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Mincor Resources had a busy March quarter at the Kambalda nickel operations which bodes well for the company’s continued comeback in 2022, according to managing director David Southam.

When Mincor completed a definitive feasibility study (DFS) for the Kambalda operations in March 2020, the nickel price was hovering between $18,000–$20,000 per tonne and the onset of the COVID-19 pandemic had begun to worry miners across Australia.

Now, following first ore haulage and first nickel from Mincor’s Cassini nickel mine near Kambalda, Western Australia, Southam said the timing was perfect for Mincor to capitalise.

“While the recent ‘short squeeze’ which drove the LME nickel price to over $US100,000 per tonne in March has grabbed headlines around the world, the nickel price has in fact been trending in an upward direction for some time given surging global EV battery demand and diminishing stockpiles,” he said.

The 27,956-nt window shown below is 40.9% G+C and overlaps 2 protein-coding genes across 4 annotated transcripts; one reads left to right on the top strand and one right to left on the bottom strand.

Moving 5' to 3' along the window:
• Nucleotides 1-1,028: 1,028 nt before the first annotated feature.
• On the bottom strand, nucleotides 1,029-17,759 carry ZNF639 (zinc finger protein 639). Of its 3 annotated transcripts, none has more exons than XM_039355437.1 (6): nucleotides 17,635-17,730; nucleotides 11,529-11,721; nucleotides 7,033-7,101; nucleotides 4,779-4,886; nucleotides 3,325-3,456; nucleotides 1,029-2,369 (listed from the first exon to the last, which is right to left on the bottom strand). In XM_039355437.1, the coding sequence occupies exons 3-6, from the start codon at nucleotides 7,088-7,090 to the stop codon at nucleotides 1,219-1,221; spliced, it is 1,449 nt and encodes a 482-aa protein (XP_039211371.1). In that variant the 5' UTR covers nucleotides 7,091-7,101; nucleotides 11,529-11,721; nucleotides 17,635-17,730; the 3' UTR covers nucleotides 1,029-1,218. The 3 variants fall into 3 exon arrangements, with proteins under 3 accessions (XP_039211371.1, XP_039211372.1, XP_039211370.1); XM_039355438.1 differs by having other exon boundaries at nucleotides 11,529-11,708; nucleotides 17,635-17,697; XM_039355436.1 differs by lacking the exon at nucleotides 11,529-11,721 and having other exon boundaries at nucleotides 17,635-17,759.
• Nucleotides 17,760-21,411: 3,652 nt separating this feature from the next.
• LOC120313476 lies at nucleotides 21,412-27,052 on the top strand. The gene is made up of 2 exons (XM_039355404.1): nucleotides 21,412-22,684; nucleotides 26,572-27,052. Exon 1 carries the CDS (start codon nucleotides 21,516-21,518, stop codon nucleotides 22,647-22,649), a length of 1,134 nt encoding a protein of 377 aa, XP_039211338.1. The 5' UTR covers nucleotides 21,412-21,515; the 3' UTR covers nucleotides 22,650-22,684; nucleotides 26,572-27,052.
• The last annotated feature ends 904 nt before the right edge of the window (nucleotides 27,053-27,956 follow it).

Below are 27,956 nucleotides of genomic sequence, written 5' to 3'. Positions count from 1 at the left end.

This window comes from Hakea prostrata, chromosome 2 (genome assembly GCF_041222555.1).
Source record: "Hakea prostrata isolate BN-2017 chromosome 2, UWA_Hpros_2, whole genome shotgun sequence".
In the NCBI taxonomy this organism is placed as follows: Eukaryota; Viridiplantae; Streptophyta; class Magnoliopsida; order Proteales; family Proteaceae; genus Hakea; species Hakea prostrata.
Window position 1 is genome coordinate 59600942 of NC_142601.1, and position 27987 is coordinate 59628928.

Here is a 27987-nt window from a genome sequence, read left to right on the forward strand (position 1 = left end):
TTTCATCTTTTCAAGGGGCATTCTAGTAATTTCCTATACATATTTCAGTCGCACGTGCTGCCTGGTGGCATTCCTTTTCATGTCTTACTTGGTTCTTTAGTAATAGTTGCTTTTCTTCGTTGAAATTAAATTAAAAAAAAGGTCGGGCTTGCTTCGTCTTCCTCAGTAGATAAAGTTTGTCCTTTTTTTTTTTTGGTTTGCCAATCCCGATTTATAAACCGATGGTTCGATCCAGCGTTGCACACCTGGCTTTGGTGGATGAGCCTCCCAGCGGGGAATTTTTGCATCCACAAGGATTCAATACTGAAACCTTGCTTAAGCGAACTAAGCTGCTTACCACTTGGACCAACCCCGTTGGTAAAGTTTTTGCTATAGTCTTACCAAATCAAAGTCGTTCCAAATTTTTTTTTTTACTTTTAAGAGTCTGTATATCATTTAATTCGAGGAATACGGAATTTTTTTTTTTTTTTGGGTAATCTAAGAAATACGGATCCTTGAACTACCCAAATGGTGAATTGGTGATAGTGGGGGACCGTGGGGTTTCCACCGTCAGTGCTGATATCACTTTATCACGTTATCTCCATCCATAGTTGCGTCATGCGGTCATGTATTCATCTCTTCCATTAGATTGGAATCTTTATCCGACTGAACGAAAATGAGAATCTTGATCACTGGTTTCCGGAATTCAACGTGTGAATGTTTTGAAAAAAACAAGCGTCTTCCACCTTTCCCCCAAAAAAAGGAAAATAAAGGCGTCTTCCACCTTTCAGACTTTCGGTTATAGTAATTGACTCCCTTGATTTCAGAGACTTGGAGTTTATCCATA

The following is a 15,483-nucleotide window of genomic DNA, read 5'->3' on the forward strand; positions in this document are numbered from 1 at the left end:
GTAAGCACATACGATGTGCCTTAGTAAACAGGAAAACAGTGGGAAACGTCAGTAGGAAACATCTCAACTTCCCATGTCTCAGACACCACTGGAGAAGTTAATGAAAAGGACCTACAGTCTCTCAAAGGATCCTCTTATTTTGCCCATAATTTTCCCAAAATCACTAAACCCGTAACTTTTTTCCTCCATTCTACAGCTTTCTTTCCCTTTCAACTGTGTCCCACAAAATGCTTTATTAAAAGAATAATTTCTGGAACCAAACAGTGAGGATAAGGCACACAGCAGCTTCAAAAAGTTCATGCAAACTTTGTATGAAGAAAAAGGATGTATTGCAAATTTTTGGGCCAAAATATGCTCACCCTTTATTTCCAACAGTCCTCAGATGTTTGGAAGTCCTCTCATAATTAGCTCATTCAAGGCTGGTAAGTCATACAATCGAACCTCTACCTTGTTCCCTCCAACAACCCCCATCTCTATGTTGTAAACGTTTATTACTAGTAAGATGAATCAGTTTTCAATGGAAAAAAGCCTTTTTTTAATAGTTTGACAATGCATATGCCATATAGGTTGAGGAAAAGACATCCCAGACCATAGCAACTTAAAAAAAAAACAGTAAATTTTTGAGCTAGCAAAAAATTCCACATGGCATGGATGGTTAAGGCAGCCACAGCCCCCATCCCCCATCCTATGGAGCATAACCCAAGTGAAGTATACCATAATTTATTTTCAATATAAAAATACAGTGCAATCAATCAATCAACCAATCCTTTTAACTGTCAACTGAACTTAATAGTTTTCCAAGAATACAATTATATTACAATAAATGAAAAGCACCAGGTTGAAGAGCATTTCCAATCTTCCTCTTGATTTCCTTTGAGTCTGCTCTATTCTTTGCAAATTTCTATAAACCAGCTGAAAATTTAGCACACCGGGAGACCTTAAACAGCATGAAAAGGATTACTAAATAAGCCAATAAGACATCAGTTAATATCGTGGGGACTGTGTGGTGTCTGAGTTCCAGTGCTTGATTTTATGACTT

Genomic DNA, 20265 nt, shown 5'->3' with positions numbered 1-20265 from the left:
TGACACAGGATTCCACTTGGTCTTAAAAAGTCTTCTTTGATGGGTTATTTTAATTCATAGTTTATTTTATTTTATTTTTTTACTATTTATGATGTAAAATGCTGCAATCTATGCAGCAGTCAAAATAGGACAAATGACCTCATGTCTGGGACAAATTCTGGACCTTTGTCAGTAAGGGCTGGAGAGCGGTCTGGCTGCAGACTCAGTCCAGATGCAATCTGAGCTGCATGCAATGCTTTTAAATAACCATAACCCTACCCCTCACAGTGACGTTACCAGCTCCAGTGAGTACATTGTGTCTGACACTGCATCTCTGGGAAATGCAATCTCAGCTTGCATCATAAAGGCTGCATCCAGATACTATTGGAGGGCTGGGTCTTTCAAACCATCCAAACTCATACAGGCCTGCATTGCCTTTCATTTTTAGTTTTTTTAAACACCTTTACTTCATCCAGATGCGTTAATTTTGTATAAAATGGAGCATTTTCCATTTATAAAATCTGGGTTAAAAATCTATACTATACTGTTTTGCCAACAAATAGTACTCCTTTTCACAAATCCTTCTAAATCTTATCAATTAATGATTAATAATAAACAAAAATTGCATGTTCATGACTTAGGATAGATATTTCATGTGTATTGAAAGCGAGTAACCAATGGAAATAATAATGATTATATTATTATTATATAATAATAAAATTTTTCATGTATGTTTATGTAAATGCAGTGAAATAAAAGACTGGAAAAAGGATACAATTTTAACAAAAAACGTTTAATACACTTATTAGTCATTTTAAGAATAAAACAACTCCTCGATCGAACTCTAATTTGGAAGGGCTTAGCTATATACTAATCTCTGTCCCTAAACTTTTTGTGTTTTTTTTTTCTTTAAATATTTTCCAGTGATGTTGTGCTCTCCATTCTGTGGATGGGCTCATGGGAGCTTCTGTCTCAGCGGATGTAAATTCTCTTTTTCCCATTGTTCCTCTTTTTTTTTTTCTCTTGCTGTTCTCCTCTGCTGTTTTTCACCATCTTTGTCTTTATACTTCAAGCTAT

“While a degree of volatility will always be characteristic of the nickel sector, the underlying forces driving the market bode well for the long term.”

The nickel price currently sits just above $45,000 per tonne – more than double that forecast by Mincor’s DFS in March 2020, allowing the company to progress the Kambalda operations with renewed confidence.

Besides hauling first ore to BHP’s Kambalda nickel concentrator being a major milestone for Mincor, the March quarter also saw exploration success at the Golden mile deposit.

Southam said this was yet another opportunity for Mincor to reap the benefits of an inflated nickel price.

“The definition of what appears to be a new large and high-grade mineralised surface in such close proximity to our existing mining operations at Long and Durkin North represents an outstanding opportunity for Mincor to drive growth and mine-life extensions from this high-grade nickel address, at a time when high-quality nickel sulphides are in incredibly high demand and short supply,” Southam said.